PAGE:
But if you have $100M/yr opportunity products coming up all over the company and you don't even bother to look at them. You are already losing plenty of potential $10Bn/yr opportunities. It should be perfectly possible for these people to chase both moonshot and sky shot opportunities.

Would you want to run a $100MM/yr business that costs $120MM/yr to run?

Potentially. What's it doing and what's its value to the world and the corporation it exists within?

What if you have a product that brings a great deal of value to many people, but for various reasons you can't collect much revenue on it. You could be operating at a loss, but still producing great value. In that case, if there were a way to cover that $20MM/year gap (corporation sinks profits from other divisions into it, for instance) it could be worthwhile.

Or perhaps that business that's losing money brings in customers who go to the other divisions and make them profitable. That is, its return is indirect and hard to measure (though not necessarily hard to verify).

Sure if it had metrics VCs like it could easily be a Unicorn

There are a lot of startups that are in worse shape than that and hope to be profitable someday.

I think idea that this blog post is conveying is overrated. People said the same thing about Microsoft under Ballmer. Then he left. Nadella came in and continued many of the things that he did, and their stock price has soared. For Apple the opposite happened - their profits and stock price have soared, yet Tim Cook can't catch a break. Every little error leads to a chorus of "It wouldn't have been like this if Steve was around". Perception isn't everything. In my humble opinion, Sundar Pichai must go. Ballmer said it best - "I am a pattern"[0]. I think Pichai has been a great manager but he, from the outside, doesn't seem to be a great leader. If he steps down, the new person gets leeway to change some things and get some social capital.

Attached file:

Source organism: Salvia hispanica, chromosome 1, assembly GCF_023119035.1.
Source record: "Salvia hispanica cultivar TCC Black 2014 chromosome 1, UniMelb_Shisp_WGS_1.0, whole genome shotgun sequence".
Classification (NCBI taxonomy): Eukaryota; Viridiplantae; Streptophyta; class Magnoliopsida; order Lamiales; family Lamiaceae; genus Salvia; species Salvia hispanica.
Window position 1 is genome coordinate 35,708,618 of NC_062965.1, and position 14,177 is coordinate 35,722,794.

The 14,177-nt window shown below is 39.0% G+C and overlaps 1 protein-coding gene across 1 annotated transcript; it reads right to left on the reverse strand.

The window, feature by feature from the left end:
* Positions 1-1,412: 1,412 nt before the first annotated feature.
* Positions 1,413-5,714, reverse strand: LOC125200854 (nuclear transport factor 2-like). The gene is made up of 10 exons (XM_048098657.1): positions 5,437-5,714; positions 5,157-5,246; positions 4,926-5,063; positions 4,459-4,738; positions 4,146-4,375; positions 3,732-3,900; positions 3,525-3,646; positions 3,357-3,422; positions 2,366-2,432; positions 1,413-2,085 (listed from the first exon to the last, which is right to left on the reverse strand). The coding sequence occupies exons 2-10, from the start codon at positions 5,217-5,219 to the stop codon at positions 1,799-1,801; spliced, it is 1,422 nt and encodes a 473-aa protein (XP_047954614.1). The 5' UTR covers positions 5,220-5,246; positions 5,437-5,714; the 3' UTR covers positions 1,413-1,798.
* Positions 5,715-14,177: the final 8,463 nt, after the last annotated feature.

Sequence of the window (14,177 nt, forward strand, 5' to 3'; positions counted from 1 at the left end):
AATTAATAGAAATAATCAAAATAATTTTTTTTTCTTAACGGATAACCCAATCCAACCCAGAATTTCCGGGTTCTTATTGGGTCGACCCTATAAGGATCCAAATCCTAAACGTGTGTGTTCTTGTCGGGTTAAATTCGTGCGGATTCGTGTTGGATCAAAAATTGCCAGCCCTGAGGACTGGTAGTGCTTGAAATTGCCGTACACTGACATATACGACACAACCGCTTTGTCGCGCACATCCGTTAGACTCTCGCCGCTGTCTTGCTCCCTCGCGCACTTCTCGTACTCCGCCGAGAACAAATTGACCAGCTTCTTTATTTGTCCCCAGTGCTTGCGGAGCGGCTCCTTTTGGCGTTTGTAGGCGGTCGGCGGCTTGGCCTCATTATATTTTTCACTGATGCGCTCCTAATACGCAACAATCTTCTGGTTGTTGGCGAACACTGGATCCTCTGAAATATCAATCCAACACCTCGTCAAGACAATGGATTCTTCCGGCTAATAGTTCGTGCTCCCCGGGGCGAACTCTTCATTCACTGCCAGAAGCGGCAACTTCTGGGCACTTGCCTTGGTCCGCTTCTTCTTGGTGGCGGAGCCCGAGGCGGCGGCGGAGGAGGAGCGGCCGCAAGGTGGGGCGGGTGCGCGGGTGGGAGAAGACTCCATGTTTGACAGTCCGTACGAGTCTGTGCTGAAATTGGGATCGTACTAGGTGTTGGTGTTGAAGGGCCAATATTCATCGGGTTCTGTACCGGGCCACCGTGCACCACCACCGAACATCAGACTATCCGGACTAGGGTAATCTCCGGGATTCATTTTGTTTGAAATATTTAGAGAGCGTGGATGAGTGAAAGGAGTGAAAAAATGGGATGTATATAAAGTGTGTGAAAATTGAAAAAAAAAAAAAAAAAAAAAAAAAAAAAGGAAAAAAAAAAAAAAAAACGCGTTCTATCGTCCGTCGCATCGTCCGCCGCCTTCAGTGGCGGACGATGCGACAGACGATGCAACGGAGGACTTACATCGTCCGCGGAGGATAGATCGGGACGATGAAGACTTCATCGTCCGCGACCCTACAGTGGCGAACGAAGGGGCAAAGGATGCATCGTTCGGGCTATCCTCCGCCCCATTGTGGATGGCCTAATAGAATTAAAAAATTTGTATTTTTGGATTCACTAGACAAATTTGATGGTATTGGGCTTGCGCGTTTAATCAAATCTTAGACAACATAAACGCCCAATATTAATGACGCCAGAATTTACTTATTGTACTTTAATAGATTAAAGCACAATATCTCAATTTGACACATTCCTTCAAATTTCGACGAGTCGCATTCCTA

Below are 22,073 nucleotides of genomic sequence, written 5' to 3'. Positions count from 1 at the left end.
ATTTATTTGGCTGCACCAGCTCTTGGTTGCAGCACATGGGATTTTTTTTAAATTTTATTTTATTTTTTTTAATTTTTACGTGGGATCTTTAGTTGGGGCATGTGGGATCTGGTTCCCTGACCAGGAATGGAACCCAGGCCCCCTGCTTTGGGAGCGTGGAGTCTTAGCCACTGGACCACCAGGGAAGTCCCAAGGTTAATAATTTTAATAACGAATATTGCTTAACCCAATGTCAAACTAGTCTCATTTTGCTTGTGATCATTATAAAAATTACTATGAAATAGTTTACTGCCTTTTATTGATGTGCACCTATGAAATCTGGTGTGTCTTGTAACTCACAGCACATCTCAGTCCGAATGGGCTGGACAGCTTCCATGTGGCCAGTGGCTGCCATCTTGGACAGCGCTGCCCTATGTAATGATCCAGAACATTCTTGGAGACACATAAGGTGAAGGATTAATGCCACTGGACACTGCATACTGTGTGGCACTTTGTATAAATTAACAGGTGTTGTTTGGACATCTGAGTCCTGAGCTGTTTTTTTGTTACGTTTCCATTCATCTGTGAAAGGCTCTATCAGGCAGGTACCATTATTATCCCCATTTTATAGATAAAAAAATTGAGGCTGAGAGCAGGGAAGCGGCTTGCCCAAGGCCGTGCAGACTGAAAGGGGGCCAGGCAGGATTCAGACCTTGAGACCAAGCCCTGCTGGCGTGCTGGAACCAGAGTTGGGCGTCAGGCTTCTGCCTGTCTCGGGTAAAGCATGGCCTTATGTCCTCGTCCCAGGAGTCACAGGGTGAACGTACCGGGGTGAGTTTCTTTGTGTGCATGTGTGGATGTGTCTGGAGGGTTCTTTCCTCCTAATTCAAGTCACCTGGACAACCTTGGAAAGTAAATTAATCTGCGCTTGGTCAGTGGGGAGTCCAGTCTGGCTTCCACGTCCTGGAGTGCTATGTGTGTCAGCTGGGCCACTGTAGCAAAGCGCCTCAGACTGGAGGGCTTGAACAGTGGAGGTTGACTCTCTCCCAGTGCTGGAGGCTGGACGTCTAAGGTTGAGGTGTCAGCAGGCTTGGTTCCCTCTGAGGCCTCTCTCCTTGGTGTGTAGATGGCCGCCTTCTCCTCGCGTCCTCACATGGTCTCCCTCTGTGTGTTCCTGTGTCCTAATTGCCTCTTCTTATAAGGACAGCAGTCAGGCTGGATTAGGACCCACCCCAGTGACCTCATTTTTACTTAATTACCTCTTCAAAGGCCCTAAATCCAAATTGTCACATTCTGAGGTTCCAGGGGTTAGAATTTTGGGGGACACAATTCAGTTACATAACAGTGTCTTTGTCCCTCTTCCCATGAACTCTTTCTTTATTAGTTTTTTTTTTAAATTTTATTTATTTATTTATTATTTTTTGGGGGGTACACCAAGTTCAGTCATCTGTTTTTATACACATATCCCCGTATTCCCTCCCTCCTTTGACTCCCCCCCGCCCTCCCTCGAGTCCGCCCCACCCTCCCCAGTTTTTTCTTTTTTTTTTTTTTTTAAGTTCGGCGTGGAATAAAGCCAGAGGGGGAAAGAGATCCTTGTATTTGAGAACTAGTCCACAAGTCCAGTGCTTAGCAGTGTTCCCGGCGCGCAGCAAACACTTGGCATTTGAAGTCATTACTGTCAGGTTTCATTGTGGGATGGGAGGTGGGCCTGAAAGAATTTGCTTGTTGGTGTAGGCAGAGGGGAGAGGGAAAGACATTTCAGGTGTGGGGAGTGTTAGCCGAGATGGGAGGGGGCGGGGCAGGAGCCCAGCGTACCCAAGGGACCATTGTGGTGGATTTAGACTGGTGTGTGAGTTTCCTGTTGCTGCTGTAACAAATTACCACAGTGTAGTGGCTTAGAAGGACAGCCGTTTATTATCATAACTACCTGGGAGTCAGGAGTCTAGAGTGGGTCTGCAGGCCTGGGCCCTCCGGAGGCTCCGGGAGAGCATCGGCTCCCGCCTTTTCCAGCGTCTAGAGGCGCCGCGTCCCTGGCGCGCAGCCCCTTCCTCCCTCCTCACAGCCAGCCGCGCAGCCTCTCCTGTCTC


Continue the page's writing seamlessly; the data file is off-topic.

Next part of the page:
edit: fixed language

Cook’s successes have been....AirPods and the iPhone X?

Sure, Apple has made tons of cash but their products have been lackluster. The Mac Pro bombed, keyboardgate, the stagnated phone development...

They haven’t been lackluster by objective measures. They still sell a lot with high profit margins.

Apple sells privacy, iPhones and then the content services around them. That's a powerful combination. AR/VR are the obvious next generation things we need to get right as is the AI.

> the politically-motivated hands of the lying Google haters, who have already been screaming for Google’s blood

Yikes. Maybe tone down the invective a bit? It’s possible to think Google something other than a force for unalloyed good without being “politically motivated”, a “lying hater”, or consumed by blood-lust.